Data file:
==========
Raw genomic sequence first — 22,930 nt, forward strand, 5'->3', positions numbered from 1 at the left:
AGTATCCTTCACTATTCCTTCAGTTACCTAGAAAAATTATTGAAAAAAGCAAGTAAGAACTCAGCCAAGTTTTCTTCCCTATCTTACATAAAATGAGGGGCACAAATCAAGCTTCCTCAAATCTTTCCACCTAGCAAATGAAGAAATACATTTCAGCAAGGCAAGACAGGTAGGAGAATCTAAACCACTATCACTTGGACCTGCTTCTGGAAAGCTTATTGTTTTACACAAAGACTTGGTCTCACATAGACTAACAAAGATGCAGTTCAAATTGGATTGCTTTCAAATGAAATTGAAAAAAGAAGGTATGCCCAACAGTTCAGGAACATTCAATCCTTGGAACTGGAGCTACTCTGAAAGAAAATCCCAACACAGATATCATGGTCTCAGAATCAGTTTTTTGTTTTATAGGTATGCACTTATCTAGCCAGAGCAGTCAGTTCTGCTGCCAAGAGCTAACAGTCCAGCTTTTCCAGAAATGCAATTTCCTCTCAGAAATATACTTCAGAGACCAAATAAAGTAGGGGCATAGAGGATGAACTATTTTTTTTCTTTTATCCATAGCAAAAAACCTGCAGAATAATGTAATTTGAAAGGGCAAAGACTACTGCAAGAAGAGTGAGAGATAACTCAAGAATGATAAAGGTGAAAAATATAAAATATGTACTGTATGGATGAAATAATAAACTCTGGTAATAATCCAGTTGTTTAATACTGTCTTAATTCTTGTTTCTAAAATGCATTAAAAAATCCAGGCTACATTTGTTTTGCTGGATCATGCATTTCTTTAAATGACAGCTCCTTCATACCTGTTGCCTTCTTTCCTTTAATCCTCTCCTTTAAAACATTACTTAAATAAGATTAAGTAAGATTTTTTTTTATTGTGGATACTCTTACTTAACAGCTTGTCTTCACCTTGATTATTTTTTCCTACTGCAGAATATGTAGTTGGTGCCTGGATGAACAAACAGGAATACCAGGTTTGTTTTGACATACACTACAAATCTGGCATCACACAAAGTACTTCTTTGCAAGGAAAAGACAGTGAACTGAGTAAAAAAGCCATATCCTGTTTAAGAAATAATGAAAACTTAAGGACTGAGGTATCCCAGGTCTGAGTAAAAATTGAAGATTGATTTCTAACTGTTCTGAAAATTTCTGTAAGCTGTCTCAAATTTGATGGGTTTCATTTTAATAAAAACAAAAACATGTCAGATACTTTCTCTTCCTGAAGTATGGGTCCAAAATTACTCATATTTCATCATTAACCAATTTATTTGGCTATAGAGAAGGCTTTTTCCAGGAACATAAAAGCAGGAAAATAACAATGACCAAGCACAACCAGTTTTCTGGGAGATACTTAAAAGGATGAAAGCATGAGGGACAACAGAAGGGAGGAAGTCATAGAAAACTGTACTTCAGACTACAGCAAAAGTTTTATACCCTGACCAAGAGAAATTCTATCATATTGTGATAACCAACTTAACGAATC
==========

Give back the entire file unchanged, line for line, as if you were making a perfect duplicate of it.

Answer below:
Raw genomic sequence first — 22,930 nt, forward strand, 5'->3', positions numbered from 1 at the left:
AGTATCCTTCACTATTCCTTCAGTTACCTAGAAAAATTATTGAAAAAAGCAAGTAAGAACTCAGCCAAGTTTTCTTCCCTATCTTACATAAAATGAGGGGCACAAATCAAGCTTCCTCAAATCTTTCCACCTAGCAAATGAAGAAATACATTTCAGCAAGGCAAGACAGGTAGGAGAATCTAAACCACTATCACTTGGACCTGCTTCTGGAAAGCTTATTGTTTTACACAAAGACTTGGTCTCACATAGACTAACAAAGATGCAGTTCAAATTGGATTGCTTTCAAATGAAATTGAAAAAAGAAGGTATGCCCAACAGTTCAGGAACATTCAATCCTTGGAACTGGAGCTACTCTGAAAGAAAATCCCAACACAGATATCATGGTCTCAGAATCAGTTTTTTGTTTTATAGGTATGCACTTATCTAGCCAGAGCAGTCAGTTCTGCTGCCAAGAGCTAACAGTCCAGCTTTTCCAGAAATGCAATTTCCTCTCAGAAATATACTTCAGAGACCAAATAAAGTAGGGGCATAGAGGATGAACTATTTTTTTTCTTTTATCCATAGCAAAAAACCTGCAGAATAATGTAATTTGAAAGGGCAAAGACTACTGCAAGAAGAGTGAGAGATAACTCAAGAATGATAAAGGTGAAAAATATAAAATATGTACTGTATGGATGAAATAATAAACTCTGGTAATAATCCAGTTGTTTAATACTGTCTTAATTCTTGTTTCTAAAATGCATTAAAAAATCCAGGCTACATTTGTTTTGCTGGATCATGCATTTCTTTAAATGACAGCTCCTTCATACCTGTTGCCTTCTTTCCTTTAATCCTCTCCTTTAAAACATTACTTAAATAAGATTAAGTAAGATTTTTTTTTATTGTGGATACTCTTACTTAACAGCTTGTCTTCACCTTGATTATTTTTTCCTACTGCAGAATATGTAGTTGGTGCCTGGATGAACAAACAGGAATACCAGGTTTGTTTTGACATACACTACAAATCTGGCATCACACAAAGTACTTCTTTGCAAGGAAAAGACAGTGAACTGAGTAAAAAAGCCATATCCTGTTTAAGAAATAATGAAAACTTAAGGACTGAGGTATCCCAGGTCTGAGTAAAAATTGAAGATTGATTTCTAACTGTTCTGAAAATTTCTGTAAGCTGTCTCAAATTTGATGGGTTTCATTTTAATAAAAACAAAAACATGTCAGATACTTTCTCTTCCTGAAGTATGGGTCCAAAATTACTCATATTTCATCATTAACCAATTTATTTGGCTATAGAGAAGGCTTTTTCCAGGAACATAAAAGCAGGAAAATAACAATGACCAAGCACAACCAGTTTTCTGGGAGATACTTAAAAGGATGAAAGCATGAGGGACAACAGAAGGGAGGAAGTCATAGAAAACTGTACTTCAGACTACAGCAAAAGTTTTATACCCTGACCAAGAGAAATTCTATCATATTGTGATAACCAACTTAACGAATC